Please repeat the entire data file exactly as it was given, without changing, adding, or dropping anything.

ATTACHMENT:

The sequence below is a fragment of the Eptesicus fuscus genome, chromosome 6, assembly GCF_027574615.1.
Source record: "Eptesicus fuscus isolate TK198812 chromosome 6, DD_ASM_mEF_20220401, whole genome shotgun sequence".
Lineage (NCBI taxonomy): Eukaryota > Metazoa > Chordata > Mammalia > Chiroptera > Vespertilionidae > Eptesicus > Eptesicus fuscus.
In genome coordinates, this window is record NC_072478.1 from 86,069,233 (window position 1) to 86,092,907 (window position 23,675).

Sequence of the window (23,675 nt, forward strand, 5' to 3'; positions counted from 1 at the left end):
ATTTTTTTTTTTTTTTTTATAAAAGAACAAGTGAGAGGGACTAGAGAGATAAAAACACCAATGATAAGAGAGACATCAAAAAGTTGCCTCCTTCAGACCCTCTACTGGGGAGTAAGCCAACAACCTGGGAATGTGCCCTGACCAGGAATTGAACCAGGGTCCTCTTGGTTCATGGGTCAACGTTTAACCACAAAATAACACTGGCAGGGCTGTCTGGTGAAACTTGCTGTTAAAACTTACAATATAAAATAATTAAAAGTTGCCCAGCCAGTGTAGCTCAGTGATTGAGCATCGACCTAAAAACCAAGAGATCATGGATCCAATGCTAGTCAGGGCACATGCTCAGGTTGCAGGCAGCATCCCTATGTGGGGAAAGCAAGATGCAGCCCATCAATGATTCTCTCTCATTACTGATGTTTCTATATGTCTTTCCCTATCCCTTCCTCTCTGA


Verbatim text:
The sequence below is a fragment of the Eptesicus fuscus genome, chromosome 6, assembly GCF_027574615.1.
Source record: "Eptesicus fuscus isolate TK198812 chromosome 6, DD_ASM_mEF_20220401, whole genome shotgun sequence".
Lineage (NCBI taxonomy): Eukaryota > Metazoa > Chordata > Mammalia > Chiroptera > Vespertilionidae > Eptesicus > Eptesicus fuscus.
In genome coordinates, this window is record NC_072478.1 from 86,069,233 (window position 1) to 86,092,907 (window position 23,675).

Sequence of the window (23,675 nt, forward strand, 5' to 3'; positions counted from 1 at the left end):
ATTTTTTTTTTTTTTTTTATAAAAGAACAAGTGAGAGGGACTAGAGAGATAAAAACACCAATGATAAGAGAGACATCAAAAAGTTGCCTCCTTCAGACCCTCTACTGGGGAGTAAGCCAACAACCTGGGAATGTGCCCTGACCAGGAATTGAACCAGGGTCCTCTTGGTTCATGGGTCAACGTTTAACCACAAAATAACACTGGCAGGGCTGTCTGGTGAAACTTGCTGTTAAAACTTACAATATAAAATAATTAAAAGTTGCCCAGCCAGTGTAGCTCAGTGATTGAGCATCGACCTAAAAACCAAGAGATCATGGATCCAATGCTAGTCAGGGCACATGCTCAGGTTGCAGGCAGCATCCCTATGTGGGGAAAGCAAGATGCAGCCCATCAATGATTCTCTCTCATTACTGATGTTTCTATATGTCTTTCCCTATCCCTTCCTCTCTGA